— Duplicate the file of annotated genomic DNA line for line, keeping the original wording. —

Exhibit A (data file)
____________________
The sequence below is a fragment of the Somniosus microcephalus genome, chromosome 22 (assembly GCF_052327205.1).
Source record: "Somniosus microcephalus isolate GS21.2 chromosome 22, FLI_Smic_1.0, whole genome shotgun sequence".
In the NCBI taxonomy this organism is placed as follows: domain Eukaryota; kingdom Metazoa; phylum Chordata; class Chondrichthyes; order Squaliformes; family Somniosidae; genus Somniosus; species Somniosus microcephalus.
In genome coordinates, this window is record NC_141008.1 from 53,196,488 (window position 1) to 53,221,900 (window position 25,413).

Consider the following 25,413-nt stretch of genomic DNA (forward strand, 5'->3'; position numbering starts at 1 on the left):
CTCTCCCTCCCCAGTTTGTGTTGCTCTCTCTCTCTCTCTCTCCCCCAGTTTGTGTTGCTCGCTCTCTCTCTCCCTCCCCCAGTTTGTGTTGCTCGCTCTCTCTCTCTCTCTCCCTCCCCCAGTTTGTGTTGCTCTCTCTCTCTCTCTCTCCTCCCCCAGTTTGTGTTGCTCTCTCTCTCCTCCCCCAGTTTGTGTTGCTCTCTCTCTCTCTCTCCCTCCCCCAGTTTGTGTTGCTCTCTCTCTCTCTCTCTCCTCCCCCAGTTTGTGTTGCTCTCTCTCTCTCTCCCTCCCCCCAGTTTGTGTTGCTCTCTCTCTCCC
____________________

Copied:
The sequence below is a fragment of the Somniosus microcephalus genome, chromosome 22 (assembly GCF_052327205.1).
Source record: "Somniosus microcephalus isolate GS21.2 chromosome 22, FLI_Smic_1.0, whole genome shotgun sequence".
In the NCBI taxonomy this organism is placed as follows: domain Eukaryota; kingdom Metazoa; phylum Chordata; class Chondrichthyes; order Squaliformes; family Somniosidae; genus Somniosus; species Somniosus microcephalus.
In genome coordinates, this window is record NC_141008.1 from 53,196,488 (window position 1) to 53,221,900 (window position 25,413).

Consider the following 25,413-nt stretch of genomic DNA (forward strand, 5'->3'; position numbering starts at 1 on the left):
CTCTCCCTCCCCAGTTTGTGTTGCTCTCTCTCTCTCTCTCTCCCCCAGTTTGTGTTGCTCGCTCTCTCTCTCCCTCCCCCAGTTTGTGTTGCTCGCTCTCTCTCTCTCTCTCCCTCCCCCAGTTTGTGTTGCTCTCTCTCTCTCTCTCTCCTCCCCCAGTTTGTGTTGCTCTCTCTCTCCTCCCCCAGTTTGTGTTGCTCTCTCTCTCTCTCTCCCTCCCCCAGTTTGTGTTGCTCTCTCTCTCTCTCTCTCCTCCCCCAGTTTGTGTTGCTCTCTCTCTCTCTCCCTCCCCCCAGTTTGTGTTGCTCTCTCTCTCCC